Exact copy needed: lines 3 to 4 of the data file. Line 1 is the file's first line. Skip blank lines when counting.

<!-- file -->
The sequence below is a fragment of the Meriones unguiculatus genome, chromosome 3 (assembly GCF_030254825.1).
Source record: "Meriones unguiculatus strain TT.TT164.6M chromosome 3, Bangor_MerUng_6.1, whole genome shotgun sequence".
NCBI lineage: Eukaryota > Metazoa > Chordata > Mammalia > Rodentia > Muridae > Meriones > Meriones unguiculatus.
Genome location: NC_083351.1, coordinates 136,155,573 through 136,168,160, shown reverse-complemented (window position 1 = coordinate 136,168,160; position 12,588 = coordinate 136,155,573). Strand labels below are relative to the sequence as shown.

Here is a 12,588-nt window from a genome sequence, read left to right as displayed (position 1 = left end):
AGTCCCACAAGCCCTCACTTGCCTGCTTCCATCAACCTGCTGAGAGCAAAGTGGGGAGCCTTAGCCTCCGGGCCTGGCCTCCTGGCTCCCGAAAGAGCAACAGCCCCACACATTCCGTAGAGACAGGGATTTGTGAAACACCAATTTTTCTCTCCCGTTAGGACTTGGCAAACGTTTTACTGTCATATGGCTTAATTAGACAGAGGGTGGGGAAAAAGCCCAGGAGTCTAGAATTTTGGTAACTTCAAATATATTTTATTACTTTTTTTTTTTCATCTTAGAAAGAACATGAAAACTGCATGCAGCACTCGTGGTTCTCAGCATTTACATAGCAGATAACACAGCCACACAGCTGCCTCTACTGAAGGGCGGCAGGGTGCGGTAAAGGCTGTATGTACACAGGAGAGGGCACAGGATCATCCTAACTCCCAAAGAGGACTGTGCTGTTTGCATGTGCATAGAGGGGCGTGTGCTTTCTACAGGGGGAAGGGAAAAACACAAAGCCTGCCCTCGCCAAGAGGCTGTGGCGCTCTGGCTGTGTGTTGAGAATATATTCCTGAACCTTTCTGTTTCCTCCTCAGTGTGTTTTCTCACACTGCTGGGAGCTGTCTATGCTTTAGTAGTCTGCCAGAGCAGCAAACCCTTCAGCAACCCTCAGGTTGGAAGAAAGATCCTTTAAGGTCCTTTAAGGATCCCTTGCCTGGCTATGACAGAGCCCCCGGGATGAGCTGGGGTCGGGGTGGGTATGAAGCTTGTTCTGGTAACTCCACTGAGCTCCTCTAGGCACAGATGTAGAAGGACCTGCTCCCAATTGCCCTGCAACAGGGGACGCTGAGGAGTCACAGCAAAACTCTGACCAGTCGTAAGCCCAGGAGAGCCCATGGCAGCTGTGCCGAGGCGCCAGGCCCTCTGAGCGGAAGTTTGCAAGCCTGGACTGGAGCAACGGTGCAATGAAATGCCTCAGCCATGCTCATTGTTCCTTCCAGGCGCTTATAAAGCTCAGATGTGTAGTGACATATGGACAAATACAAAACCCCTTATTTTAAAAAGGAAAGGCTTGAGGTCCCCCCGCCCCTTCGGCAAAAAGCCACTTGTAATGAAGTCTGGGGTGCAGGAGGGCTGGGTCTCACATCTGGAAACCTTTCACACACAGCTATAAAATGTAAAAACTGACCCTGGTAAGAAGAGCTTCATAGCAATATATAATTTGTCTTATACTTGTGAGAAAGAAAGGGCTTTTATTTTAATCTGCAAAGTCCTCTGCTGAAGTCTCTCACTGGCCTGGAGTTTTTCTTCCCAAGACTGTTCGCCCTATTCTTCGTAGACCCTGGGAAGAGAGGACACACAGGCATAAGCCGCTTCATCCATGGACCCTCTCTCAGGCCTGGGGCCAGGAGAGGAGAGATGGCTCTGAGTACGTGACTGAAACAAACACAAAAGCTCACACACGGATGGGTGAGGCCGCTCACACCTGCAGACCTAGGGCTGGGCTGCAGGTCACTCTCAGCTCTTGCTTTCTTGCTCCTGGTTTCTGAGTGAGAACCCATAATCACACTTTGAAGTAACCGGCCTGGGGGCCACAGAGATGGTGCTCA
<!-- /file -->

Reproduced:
NCBI lineage: Eukaryota > Metazoa > Chordata > Mammalia > Rodentia > Muridae > Meriones > Meriones unguiculatus.
Genome location: NC_083351.1, coordinates 136,155,573 through 136,168,160, shown reverse-complemented (window position 1 = coordinate 136,168,160; position 12,588 = coordinate 136,155,573). Strand labels below are relative to the sequence as shown.